Room

by Emma Donoghue

Jack has lived in one room for all of his five years. A backyard shed, converted into a living space that measures 11’x11’ and receives natural light from a single overhead skylight, it is all he has ever known. Confined there with his mother, Room is his whole world. But now that he has turned five Ma is thinking of an escape plan. Is Jack really ready for “Outside” or would he rather stay in Room, the only thing that is real to him?

Told from Jack’s point of view, this is an extraordinary story of a child’s closed world and the incredible strength, endurance and patience of his mother. In captivity his whole life, with no exposure to anyone other than his mother and occasionally “Old Nick” Jack learns about the world from his mother and from watching television. But without the actual experience of it, it is almost impossible for Jack to comprehend that outside really exists and that there is something other than Room or TV.

Originally, I had to put this book down after reading for only a short time. I found it demanding and tiring. But when I came back to it, I finished it almost all in one go. Two things bothered me at first. I found the five-year-old voice and perspective jarring and somewhat contrived. As the book progressed and Jack’s personality and experience developed, his voice seemed more genuine and natural.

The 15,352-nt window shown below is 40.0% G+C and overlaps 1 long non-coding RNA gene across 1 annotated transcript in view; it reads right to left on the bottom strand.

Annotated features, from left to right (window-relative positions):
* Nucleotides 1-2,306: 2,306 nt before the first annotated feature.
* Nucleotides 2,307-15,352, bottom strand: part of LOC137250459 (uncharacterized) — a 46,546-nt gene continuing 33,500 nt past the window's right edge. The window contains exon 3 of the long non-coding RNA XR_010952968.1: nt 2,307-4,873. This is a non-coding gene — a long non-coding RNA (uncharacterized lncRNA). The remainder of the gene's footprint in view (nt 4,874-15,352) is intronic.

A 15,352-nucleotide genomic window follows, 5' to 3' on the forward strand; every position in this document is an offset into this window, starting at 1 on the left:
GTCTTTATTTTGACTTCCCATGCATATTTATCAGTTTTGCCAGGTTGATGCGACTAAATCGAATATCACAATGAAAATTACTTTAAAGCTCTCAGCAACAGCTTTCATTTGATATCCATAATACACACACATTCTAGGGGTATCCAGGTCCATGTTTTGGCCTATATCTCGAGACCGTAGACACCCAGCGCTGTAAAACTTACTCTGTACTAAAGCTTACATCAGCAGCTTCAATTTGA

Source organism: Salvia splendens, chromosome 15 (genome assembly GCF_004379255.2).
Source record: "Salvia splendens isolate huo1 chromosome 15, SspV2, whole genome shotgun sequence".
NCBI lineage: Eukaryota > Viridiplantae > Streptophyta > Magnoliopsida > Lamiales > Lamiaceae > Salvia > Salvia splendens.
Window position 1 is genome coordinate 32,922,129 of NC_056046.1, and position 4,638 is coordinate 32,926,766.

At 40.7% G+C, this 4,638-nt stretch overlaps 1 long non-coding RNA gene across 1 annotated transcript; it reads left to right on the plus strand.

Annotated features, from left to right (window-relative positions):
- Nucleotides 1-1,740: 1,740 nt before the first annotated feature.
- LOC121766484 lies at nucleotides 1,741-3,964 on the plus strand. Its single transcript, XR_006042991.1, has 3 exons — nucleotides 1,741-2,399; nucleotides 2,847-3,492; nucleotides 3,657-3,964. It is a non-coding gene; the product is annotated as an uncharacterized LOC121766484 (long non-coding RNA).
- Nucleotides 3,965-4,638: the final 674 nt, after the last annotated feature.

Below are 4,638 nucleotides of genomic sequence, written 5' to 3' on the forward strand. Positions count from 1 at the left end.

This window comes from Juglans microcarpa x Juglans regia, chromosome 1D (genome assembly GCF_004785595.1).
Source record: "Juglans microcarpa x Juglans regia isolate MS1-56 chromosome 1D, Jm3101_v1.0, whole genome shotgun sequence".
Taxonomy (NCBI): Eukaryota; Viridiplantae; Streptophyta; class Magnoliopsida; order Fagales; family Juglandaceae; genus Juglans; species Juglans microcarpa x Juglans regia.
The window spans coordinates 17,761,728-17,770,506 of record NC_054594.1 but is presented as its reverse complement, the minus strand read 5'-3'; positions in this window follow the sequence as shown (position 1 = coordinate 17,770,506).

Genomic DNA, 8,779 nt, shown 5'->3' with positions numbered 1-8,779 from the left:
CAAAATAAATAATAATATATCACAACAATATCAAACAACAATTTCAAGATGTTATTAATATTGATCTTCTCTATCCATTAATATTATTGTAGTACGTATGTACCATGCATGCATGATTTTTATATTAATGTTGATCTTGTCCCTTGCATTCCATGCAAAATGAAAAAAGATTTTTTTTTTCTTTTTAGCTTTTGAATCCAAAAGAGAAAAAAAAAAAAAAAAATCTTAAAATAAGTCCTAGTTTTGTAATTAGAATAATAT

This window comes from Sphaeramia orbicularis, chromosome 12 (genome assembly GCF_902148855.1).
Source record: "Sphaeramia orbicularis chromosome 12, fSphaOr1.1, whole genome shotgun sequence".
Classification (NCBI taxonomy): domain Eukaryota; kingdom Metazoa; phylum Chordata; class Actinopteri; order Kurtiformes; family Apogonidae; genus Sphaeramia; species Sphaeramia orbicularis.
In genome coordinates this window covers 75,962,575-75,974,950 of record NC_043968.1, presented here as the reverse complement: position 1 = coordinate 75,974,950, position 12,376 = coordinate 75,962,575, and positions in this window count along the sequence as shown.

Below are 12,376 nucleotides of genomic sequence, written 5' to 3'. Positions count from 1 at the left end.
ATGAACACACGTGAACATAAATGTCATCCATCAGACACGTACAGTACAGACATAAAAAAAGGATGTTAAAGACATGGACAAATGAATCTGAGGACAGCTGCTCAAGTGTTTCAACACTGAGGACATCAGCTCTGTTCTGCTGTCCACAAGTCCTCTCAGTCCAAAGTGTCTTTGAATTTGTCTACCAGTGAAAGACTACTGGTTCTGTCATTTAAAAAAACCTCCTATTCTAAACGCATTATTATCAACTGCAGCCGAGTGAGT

But the major stumbling block was the unrelenting experience of the mother. Imagine being a young mother, locked in one room with a young baby, then toddler, then precocious five-year-old. Day-in, day-out, you are with that child at all times, with no help or relief from one single person. You are the mother, the father, the grandparents, cousins, friends, day-care worker, babysitter, teacher. You feed him, change him, bathe him, talk to him, play with him, devise ways to keep him entertained and stimulated and for him to get some exercise, teach him to read, write and sing, answer all his questions. You cannot talk to anyone at any time about anything that might go wrong or that irritates you or worries you. In fact you cannot talk to a single person for seven years other than your captor once or twice a week, and your son. Your son becomes your world.

For Jack and his mother, their world is each other, but Ma knows they must break free if they are to survive. Eventually they manage to escape from Room and its physical confines, but escaping its psychological hold is not as easy. Now they must learn to adapt to a completely different life, filled with people and things and noise and busyness of all kinds. Jack misses Room, where it is quiet and safe and predictable, and where he has Ma all to himself.

Emma Donoghue does a remarkable job of creating their world and what it would feel like to live in it. It is an exceptional accomplishment, and there are many things to learn from this courageous little boy and his mother. An exacting but worthwhile read


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